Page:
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PostPosted: Fri Nov 12, 2010 7:47 pm 
rBoTM Winner
rBoTM Winner

Joined: Sat Aug 28, 2010 3:44 pm
Posts: 422
Location: at my computer
Old Ned wrote:
The dimensions I gave (30mm/120 for 5 and 35mm/125 for 6) were taken from an article by Mike Mullett in an early 70's 'Cycling' when Regina blocks were the norm for most riders. Mike most probably used the dimensions required for these as his 'standards' as in the accompanying article he describes the various Regina body/sprocket types and possible combinations to suit varying requirements.

Are you saying that if using another brand of block these dimensions may not necessarily be correct?

120 mm outside width between outer surfaces of the locknuts were more or less standard until the 1970's. Generally speaking this was designed for freewheels with a maximum of 5 cogs. Suntour, and later others too, however made a "narrow" version that allowed one to fit 6 cogs in the space of 5 "normal" cogs of for example Regina. Likewise it was possible to play around a bit with cones, washers and locknuts to sometimes, with some frames, fit a "regular" six cog freewheel into a frame spaced for 120 mm spacing. By the end of the 70's virtually everybody had switched over from 120 mm spacing to 126 spacing. This was ostensibly to allow for 6 cog freewheel spacing, but again here, some manufacturers were able to fit in an extra cog in the same space, likewise with some fiddling, you could also fit in extra cogs by switching out the cones, washers and locknuts. Towards the end of the 80s everybody was passing over to 130 mm spacing, which has since become standard for racing bikes (MTB and tandems have their own sizes).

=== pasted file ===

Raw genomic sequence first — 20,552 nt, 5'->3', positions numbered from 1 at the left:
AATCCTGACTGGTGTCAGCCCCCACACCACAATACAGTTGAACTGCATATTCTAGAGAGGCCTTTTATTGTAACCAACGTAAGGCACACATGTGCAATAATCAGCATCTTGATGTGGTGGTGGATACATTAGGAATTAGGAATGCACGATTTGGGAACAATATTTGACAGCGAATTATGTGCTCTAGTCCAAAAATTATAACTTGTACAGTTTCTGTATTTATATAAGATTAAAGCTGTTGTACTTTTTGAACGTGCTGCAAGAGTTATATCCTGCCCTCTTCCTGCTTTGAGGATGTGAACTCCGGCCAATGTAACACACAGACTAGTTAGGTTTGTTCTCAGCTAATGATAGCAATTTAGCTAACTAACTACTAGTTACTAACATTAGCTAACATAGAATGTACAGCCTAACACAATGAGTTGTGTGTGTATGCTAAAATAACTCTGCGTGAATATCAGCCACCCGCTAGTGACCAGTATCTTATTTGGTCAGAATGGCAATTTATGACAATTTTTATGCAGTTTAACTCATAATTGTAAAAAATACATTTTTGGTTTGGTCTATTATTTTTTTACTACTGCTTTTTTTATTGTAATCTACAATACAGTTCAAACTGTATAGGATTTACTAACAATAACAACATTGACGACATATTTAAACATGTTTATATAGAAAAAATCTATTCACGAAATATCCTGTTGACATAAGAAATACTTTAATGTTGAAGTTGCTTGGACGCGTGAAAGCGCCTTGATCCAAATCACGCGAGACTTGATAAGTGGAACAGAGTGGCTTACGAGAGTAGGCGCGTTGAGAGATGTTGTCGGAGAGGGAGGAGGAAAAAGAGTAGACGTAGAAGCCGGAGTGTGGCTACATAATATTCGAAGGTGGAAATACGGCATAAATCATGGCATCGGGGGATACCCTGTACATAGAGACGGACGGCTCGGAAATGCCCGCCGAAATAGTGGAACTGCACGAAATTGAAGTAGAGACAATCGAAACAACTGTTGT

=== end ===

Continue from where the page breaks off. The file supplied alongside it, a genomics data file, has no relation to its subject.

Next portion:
Each of these measurements is made up of the distance between the flanges, plus the space on each side of the flanges and the outer surface of the locknuts. The more cogs you would like to fit on the hub, the more space you need in the space between the right side flange and the right locknut. If you keep the total distance between locknuts unvaried and move the flanges closer in, you will be able to have more space available for cogs. If you measure vintage hubs, you will see that many have been messed around with. Some formerly 120 mm hubs are now 123 mm with 6 cogs. Some are now 128 mm...

 Post subject:
PostPosted: Fri Nov 12, 2010 8:50 pm 

Joined: Tue Oct 19, 2010 9:16 pm
Posts: 7
Location: Leeds
Hamster - Re - (IF you have a reasonably conservative cog size, you stand a good chance of getting away with it...) Plan! I will stick with 28 tooth max, seen some crazy old suntour freewheels with 38! They're just not gonna fit. Cheers

I will have to look into these hubs a bit more and see if they are actually 120mm spaced out to 126mm and re dished. If so I may be able to stick with 120mm spacing and get them re re dished back to 120 spacing and work from there.
Learned so much just trying to upgrade some rubbish parts on a rusty old bike! I knew it would not be cheap and that it was gonna be a big job but not that it could be so complicated/confusing. Every time i think i have an answer it all goes in the air again. Will keep slogging on.

Thanks to all of you, Alex

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